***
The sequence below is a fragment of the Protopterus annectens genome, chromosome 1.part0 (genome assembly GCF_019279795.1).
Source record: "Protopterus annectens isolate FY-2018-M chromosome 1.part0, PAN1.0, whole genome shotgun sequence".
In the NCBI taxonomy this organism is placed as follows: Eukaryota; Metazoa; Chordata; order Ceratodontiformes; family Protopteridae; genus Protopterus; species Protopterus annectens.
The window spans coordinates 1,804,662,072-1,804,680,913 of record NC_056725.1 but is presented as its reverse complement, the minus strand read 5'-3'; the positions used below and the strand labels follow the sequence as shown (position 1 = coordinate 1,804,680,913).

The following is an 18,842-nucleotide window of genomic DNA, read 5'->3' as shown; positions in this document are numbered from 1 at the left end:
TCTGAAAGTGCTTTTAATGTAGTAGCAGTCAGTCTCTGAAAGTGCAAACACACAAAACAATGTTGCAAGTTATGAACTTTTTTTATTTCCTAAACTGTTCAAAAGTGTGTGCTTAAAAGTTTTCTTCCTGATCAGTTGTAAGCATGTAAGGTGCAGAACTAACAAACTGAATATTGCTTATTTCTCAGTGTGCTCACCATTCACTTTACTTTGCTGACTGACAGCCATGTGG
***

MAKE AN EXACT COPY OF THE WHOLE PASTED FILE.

The sequence below is a fragment of the Protopterus annectens genome, chromosome 1.part0 (genome assembly GCF_019279795.1).
Source record: "Protopterus annectens isolate FY-2018-M chromosome 1.part0, PAN1.0, whole genome shotgun sequence".
In the NCBI taxonomy this organism is placed as follows: Eukaryota; Metazoa; Chordata; order Ceratodontiformes; family Protopteridae; genus Protopterus; species Protopterus annectens.
The window spans coordinates 1,804,662,072-1,804,680,913 of record NC_056725.1 but is presented as its reverse complement, the minus strand read 5'-3'; the positions used below and the strand labels follow the sequence as shown (position 1 = coordinate 1,804,680,913).

The following is an 18,842-nucleotide window of genomic DNA, read 5'->3' as shown; positions in this document are numbered from 1 at the left end:
TCTGAAAGTGCTTTTAATGTAGTAGCAGTCAGTCTCTGAAAGTGCAAACACACAAAACAATGTTGCAAGTTATGAACTTTTTTTATTTCCTAAACTGTTCAAAAGTGTGTGCTTAAAAGTTTTCTTCCTGATCAGTTGTAAGCATGTAAGGTGCAGAACTAACAAACTGAATATTGCTTATTTCTCAGTGTGCTCACCATTCACTTTACTTTGCTGACTGACAGCCATGTGG